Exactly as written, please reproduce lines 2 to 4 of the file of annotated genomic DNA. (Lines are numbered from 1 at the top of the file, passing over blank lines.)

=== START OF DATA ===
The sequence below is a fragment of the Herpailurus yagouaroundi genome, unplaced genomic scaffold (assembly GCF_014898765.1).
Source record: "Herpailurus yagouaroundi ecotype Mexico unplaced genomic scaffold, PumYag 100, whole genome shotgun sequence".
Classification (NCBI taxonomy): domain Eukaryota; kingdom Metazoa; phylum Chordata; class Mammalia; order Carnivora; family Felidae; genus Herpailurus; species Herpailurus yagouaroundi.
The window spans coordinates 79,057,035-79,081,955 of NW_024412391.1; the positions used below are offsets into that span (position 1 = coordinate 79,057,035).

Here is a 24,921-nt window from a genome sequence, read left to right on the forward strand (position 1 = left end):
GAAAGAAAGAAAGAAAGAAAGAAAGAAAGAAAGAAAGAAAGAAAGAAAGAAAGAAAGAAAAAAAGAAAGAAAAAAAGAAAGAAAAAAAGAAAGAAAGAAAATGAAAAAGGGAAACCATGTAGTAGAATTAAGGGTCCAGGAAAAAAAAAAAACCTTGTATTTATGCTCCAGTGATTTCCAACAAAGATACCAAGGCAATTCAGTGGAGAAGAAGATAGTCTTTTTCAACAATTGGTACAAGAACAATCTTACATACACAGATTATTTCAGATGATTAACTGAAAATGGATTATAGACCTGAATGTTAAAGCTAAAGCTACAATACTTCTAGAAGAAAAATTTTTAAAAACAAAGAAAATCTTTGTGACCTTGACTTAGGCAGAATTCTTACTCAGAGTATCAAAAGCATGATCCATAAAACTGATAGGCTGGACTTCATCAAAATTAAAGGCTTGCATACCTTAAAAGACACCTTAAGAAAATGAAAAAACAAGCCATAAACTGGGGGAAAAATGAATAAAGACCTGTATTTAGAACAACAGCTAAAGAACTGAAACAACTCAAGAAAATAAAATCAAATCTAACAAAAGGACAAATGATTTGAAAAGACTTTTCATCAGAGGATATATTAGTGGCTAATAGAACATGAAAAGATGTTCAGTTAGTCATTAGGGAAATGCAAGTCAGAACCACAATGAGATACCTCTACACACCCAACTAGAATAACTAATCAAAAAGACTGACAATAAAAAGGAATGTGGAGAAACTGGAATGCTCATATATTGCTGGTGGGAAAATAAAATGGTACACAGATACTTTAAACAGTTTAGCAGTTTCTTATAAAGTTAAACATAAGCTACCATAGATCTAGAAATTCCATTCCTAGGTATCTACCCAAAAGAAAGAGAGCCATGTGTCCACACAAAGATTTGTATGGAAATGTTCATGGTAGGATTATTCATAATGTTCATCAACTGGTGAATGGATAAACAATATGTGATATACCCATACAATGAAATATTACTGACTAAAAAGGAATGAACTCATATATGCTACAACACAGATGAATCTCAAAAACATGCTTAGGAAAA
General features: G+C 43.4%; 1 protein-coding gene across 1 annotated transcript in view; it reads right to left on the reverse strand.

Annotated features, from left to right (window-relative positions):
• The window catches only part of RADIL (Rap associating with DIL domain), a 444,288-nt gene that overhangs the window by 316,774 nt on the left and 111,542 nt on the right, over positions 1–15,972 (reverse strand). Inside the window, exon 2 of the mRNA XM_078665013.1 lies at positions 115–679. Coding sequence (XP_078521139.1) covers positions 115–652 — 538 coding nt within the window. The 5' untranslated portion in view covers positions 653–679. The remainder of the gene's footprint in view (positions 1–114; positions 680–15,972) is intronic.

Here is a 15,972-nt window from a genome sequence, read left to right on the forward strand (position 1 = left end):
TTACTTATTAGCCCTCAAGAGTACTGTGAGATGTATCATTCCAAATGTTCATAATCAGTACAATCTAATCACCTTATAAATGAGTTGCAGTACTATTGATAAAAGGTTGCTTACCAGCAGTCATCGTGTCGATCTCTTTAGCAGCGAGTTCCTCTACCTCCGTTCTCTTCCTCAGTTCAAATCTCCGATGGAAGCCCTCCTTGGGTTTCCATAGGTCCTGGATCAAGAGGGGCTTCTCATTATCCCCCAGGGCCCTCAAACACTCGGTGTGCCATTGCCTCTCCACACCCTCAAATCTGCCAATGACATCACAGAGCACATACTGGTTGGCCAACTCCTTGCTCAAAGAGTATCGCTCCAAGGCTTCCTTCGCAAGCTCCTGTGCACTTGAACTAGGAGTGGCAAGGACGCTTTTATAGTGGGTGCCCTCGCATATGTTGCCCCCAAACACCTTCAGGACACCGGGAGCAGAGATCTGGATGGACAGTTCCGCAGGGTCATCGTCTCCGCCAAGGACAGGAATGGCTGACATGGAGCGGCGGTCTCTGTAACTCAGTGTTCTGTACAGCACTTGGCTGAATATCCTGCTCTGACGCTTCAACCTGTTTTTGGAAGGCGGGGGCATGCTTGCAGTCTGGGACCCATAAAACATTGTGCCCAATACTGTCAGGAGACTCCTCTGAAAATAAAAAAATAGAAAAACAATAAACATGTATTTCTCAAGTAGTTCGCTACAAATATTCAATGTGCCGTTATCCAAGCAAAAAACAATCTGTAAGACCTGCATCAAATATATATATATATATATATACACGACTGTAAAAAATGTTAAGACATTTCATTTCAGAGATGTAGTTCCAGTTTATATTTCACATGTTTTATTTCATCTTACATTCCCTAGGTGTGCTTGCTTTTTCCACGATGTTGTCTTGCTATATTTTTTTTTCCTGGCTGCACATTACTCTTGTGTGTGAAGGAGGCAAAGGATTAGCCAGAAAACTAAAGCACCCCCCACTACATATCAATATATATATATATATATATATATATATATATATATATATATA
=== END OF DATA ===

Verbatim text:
Source record: "Herpailurus yagouaroundi ecotype Mexico unplaced genomic scaffold, PumYag 100, whole genome shotgun sequence".
Classification (NCBI taxonomy): domain Eukaryota; kingdom Metazoa; phylum Chordata; class Mammalia; order Carnivora; family Felidae; genus Herpailurus; species Herpailurus yagouaroundi.
The window spans coordinates 79,057,035-79,081,955 of NW_024412391.1; the positions used below are offsets into that span (position 1 = coordinate 79,057,035).